The Neon was decent enough in its day; the Caliber was anything but. It may have been cheap to build, but it was most assuredly not cheerful to drive, and it was ugly to boot. If the Neon was a 6 on a scale of 10, the Caliber was a negative 2.

How did the people who make Mercedes-Benzes dream up something so appallingly crummy? Aside from baffling us eternally, the Caliber and memories of it, we fear, will bring shame upon Dieter Zetsche's house until he breathes his last. Someone ought to write a book about what they were thinking. (See also: Saturn Ion, c. 2003, for another recent example of history's howling-est backward marches.)

I digress. The key indicator of a merger's wisdom must surely be survival, and Chrysler's strong return to profitability in 2011-12 came just in time to save an ailing Fiat from the recession-driven collapse of its key Italian and European markets. How often do merged firms so soon get to take turns saving each other's life? That's what I call a karmically balanced marriage.

And while you may not have heard about it, what with football season in full swing, not only are a host of Chryslers, Dodges, and Jeeps seriously improved, but the U.S. launch of the first new Fiat sold here since 1983, the 500, has, in one year's time, moved from inconclusive initial liftoff into solid-success-story territory. Although you wouldn't know it by the general press, which still seems to be holding its breath.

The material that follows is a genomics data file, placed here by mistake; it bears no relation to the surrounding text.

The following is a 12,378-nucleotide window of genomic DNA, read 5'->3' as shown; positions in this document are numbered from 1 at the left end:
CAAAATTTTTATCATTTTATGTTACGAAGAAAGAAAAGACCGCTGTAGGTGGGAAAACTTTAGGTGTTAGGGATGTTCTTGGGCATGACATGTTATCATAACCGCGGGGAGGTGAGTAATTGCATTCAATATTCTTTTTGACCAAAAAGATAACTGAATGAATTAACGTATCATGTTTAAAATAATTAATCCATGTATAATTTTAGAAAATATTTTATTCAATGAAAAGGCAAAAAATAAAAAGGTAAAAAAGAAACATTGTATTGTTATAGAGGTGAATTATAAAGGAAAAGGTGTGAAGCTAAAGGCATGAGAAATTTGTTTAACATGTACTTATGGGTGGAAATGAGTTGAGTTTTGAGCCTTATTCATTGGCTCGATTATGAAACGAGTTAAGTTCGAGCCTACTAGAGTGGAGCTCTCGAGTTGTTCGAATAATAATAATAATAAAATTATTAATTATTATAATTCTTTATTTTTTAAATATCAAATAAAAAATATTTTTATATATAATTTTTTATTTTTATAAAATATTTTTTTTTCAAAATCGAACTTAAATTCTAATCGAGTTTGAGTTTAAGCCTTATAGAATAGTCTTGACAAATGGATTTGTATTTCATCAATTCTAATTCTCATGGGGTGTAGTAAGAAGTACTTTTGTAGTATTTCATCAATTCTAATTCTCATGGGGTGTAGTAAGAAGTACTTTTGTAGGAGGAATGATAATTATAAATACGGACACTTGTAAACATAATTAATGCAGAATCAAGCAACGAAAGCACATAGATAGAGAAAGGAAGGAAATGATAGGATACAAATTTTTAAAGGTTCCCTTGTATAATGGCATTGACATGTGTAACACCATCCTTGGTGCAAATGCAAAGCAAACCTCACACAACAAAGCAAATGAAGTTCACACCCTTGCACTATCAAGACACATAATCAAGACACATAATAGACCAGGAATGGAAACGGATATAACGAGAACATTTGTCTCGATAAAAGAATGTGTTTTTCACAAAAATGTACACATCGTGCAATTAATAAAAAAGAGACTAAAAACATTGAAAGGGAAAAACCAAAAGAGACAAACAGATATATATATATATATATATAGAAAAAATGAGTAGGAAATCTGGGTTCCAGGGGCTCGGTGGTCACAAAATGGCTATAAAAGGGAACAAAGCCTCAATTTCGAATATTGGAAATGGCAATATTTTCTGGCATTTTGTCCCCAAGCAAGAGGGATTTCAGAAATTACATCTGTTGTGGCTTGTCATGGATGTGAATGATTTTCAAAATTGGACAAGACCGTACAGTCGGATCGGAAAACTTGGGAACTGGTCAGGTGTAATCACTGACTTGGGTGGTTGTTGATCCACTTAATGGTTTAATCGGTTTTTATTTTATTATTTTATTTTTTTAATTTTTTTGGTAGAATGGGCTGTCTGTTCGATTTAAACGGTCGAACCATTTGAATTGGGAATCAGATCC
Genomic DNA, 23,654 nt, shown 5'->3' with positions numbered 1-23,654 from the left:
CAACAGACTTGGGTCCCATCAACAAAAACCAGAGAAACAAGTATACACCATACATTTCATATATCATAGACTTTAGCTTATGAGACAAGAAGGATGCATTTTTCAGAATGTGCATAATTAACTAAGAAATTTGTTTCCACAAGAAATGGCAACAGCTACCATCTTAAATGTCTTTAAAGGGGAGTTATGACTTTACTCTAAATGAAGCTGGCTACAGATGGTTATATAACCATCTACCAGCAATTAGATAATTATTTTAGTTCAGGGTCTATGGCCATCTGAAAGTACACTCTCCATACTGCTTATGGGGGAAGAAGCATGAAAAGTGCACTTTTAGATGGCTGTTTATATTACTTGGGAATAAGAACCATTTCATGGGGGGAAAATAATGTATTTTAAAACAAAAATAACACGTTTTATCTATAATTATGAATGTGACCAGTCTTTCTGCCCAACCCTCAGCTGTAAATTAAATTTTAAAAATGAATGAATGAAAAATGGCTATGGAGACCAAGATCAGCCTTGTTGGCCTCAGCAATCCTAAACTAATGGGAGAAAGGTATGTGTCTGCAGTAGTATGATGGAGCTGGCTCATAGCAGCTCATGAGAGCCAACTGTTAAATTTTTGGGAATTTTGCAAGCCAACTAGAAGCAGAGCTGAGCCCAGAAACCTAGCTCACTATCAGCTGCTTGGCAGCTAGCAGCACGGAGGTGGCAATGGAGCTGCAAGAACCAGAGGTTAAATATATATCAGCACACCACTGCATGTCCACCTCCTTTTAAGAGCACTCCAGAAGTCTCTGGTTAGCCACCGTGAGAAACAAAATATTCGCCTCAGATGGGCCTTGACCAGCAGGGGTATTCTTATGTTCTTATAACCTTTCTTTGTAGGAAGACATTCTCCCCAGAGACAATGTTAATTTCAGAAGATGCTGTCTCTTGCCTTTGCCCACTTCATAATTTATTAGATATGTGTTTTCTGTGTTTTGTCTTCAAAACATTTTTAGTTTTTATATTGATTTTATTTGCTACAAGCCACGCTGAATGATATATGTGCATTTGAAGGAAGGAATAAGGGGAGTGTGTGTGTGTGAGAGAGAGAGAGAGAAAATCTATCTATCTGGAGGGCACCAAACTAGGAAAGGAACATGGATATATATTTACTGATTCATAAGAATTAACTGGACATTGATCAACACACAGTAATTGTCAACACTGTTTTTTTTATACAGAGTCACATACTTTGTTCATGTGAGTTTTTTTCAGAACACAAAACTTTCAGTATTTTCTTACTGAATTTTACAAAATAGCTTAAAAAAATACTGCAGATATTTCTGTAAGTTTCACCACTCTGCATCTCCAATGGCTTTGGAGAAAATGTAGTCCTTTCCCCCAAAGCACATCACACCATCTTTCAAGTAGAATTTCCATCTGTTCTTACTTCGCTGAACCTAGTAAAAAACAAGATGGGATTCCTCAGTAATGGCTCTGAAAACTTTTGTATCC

Now that the company is selling nearly 4000 a month, the 500 has not only established a beachhead for the Fiat brand, it has further evidenced what the 2002 Mini Cooper decisively proved and what this column has always maintained -- that Americans will happily pay a premium for a small car that's cooler and cuter than the rest. Plus, the Fiat is seven inches shorter than the Mini Cooper, so it parks even easier. If you ask New Yorkers, whose town is now crawling with 500s, that's cool.

During thirteen pleasurable months with one, a verde chiaro 500 Sport that was kindly sent my way by its maker, I found myself in constant awe as my likelihood of finding legal street parking rose an estimated 300 percent, saving me thousands in usurious city-garage fees. But the 500 wasn't just fun to park, it was good to drive, good to be in, and everyday thrifty (I averaged nearly 35 mpg over 12,000 miles).

To be frank, during my time with the 500, I grew to simply not understand the car's critics. It might not be the right car for everyone, but for some it would be nigh on perfect. It never broke, cost $49 to service over the course of a year, felt fine on the highway, and was as tight and rattle-free a year and a month in as it was on the day it arrived. A 500 is not the same value equation as an entry-level Kia, but, make no mistake, it is a value equation.

So let's skip the faint praise and say it: the Italian-designed, Mexican-built Fiat 500 is an American hit. Why can't we just admit it?